The material goes on to discuss doulas and midwives and the valuable knowledge that they have for a normal physiological birth. Unfortunately, midwifery is still illegal in many states and they are unwilling to regulate it in others. The repercussions of such strict hospital guidelines are causing many couples to consider home birth as their only option. In states were midwifery is illegal, they are even going the unassisted route. I'm left scratching my head trying to determine how hospitals think that limiting options for women is going to make birth safer.

Block makes comments about other societies with much better outcomes and suggests that we should follow their model of care. This would include a majority of birth centers were midwives handle the primary care of a low-risk healthy mother. She would be referred to an OB if there are concerns and her care would be handled jointly. Statistics have shown that there are more successful births and less trauma to moms when this model is followed. I tend to agree. New Mexico has the best rates in our nation and this is how they are currently providing maternity care.

I got kind of lost in the last chapter when this book became truly political. It discusses women's rights in birth and whether fetal rights outweigh the rights of the mother. I'm still pondering how I feel about this scenario but the literature certainly gave me plenty to think about.

Overall, I was very pleased with this book. I would highly recommend it if you are even the least bit skeptical about the maternity care in America. You will be enlightened.

Friday, July 13, 2012

Certificate, Business Cards & Insurance

Today has been full of good surprises. I've literally been stalking my mailbox for days waiting for these items to come. I know I was "official" before but now I feel SUPER official. :)

First of all, my doula certificate arrived. I've been waiting on it for about two weeks. Best of all, they backdated it to the date when I submitted my final assignment. I had assumed it would be dated when I received my final grade. So, technically, I've been a certified doula for more than a month. Sweet!

Along with my certificate, came my official name badge. I'm not sure if I will actually wear it to a hospital birth but I will certainly keep it clipped to the outside of my bag. It's small but I worry about it getting in the way. Doulas use our hands and arms quite a bit and we are usually in close quarters with mom or dad. I'm just thinking it would rub somebody the wrong way. Literally. Figuratively, I have to think that it could cause some tension among the hospital staff if I bust up in there looking all "official" but I'm not part of their staff. Really, I could care less what they think, but my ideal is to be an extension of the parents and blend into their surroundings. I'm probably putting too much thought into the perception of a name tag, but I know it happens. My job is to help create peace and community, not awkwardness and conflict. So, on my bag it will most likely stay.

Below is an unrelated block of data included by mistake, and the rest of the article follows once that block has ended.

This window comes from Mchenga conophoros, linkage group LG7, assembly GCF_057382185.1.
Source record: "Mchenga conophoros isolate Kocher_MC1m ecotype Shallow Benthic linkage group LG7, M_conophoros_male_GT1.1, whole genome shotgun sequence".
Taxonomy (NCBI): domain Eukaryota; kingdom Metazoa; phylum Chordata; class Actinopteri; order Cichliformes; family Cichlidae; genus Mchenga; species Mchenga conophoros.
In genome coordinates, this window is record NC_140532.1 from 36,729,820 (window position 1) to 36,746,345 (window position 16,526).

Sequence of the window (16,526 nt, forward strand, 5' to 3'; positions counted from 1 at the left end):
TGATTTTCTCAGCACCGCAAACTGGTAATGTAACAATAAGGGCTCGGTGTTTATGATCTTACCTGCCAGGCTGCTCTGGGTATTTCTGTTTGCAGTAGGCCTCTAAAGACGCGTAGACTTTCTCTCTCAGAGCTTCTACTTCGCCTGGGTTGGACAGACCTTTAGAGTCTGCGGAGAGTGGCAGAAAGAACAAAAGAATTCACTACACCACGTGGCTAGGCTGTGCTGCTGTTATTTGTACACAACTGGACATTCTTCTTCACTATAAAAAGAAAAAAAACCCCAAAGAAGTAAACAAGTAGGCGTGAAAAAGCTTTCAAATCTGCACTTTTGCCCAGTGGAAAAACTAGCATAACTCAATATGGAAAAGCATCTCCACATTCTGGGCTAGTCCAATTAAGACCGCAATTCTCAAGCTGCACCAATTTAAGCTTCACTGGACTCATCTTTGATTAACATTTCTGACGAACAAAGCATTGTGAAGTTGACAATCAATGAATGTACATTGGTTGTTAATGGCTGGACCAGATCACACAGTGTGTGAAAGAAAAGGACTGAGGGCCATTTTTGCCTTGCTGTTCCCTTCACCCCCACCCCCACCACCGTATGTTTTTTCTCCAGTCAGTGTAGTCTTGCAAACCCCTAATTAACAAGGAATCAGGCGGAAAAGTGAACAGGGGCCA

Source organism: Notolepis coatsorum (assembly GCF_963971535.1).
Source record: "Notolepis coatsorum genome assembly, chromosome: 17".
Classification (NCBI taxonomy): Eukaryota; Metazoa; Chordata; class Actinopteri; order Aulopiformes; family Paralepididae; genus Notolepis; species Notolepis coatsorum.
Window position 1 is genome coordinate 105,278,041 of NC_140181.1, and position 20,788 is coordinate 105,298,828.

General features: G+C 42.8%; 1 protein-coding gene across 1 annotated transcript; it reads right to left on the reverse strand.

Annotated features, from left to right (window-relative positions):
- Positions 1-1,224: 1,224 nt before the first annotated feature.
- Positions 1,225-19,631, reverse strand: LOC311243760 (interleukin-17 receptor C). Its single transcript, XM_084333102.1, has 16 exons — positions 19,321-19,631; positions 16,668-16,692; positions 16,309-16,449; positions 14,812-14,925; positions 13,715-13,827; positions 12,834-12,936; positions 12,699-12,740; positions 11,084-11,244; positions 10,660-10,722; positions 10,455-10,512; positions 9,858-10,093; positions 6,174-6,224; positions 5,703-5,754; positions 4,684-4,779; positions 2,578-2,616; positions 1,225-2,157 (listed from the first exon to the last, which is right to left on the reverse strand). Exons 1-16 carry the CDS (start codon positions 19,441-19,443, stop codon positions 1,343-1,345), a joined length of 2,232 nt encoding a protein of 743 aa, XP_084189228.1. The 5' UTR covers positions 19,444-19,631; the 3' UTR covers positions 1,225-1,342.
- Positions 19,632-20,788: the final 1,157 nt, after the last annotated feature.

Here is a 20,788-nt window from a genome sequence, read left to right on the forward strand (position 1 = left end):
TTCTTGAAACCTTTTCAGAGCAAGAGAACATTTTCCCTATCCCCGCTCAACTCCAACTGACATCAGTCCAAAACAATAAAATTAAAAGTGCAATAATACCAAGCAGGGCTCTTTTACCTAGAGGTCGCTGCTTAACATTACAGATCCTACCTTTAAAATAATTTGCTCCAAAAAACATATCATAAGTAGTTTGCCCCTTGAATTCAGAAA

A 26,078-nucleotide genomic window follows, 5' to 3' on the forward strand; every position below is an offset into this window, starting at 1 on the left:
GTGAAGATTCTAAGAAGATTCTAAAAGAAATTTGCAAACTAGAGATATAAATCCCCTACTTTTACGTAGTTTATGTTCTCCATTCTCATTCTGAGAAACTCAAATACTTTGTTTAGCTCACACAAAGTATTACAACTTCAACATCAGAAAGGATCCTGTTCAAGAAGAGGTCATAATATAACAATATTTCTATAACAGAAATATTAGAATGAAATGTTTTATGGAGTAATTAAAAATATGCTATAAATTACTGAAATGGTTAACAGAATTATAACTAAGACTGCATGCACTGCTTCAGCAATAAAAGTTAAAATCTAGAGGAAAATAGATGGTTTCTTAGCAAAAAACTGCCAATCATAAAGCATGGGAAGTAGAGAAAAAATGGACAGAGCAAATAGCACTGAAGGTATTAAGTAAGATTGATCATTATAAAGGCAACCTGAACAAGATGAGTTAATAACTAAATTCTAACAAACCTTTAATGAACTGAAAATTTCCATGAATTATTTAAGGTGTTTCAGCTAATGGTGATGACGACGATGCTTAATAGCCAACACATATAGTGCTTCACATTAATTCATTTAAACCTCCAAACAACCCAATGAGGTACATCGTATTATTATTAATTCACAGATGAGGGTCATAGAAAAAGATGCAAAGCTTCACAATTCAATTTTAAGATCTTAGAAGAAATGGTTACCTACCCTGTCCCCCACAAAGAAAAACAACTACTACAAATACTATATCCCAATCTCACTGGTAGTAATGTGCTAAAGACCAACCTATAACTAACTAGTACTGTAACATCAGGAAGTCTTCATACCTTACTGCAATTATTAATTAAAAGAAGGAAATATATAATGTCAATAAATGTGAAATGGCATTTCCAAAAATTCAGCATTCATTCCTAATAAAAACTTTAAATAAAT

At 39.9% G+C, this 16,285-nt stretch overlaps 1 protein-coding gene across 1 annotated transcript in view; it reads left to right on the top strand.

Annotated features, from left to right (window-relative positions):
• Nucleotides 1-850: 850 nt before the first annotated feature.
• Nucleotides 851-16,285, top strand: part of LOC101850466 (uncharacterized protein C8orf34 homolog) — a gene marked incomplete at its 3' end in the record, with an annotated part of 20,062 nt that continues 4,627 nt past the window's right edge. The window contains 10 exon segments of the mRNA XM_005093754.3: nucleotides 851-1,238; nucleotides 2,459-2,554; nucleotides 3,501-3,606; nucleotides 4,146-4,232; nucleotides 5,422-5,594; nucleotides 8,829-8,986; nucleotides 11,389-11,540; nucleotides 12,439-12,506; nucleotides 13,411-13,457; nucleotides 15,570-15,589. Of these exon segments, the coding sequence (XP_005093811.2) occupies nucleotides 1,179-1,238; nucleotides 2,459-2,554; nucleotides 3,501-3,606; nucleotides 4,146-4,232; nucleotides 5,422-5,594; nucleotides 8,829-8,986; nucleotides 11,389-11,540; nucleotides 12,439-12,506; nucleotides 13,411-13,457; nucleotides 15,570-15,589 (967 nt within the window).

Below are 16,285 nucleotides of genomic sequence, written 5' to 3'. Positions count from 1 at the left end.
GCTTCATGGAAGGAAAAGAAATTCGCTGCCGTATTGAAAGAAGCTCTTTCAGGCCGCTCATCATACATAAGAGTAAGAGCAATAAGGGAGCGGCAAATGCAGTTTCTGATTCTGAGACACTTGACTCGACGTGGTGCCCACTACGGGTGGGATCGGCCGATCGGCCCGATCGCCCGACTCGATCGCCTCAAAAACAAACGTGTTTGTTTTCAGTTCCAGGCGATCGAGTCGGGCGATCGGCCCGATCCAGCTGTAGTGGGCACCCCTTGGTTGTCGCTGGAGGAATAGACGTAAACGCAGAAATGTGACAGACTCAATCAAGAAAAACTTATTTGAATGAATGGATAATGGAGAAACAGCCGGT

Then, there was another package with my business cards. I love how they turned out. I used the same header concept I have on my website for the front and my info on the back. Speaking of, have you noticed that I now have a custom URL ( Cool, huh?! Anyway, I'm ready to start passing these cards around. If you need some, let me know.

Finally, I had applied for an NPI # and my approval showed up in my email today. This is really exciting because it means that my clients can submit my services to their insurance company for reimbursement. It totally depends on the insurance whether they will pay or not but I'm hearing that it is happening more and more. I believe that every woman should have access to a doula and this is certainly a step in the right direction. We can certainly help to hold down medical costs so I don't know whey they wouldn't pay. Ah, that's a debate for another day.

See?! Lots of good surprises today. I'm thrilled to be super official.

Monday, July 9, 2012

Getting Informed Consent

Source: NY Times

I'm extremely concerned with the lack of information given to parents before they are subjected to hospital protocols & procedures. In fact, this is one of the biggest reasons I became a doula. Informed consent is NOT just signing your name on a piece of paper. While that may be "consent," it isn't informed consent. The key? Patient education. As a doula, I do not make decisions for parents. I support their decisions. However, part of my job is to make sure that they feel confident in their choice because it will affect their overall birth experience.

Before consenting to any procedure or intervention, I encourage parents to ask the following questions.
  1. What is the diagnosis?
  2. Why is this a problem?
  3. What are the risks to the proposed solution?
  4. How will this change my care?
  5. What are the alternatives?
The above questions help the parents to understand why a recommendation is being made as well as the risks and benefits of said procedure. However, I believe that question #3 is the most crucial. In childbirth, every intervention ultimately leads to something else. For example, even an epidural will lead to continuous monitoring, a catheter, and bed confinement. An epidural will also limit your position options for pushing. While these aren't necessarily risks, they do change how you have been cared for up until this point and would have been cared for if an epidural had not been chosen. (side note: I am not against epidurals. This is just one example of how a cascade of interventions can get started.)

Assuming there is no pending emergency, I would recommend the parents request some time to discuss this information. As a doula, I am available to answer questions or request clarification from the staff. If a decision is required right away, I would suggest the parents make a choice based on their first instinct. The options are always the same.
  • Yes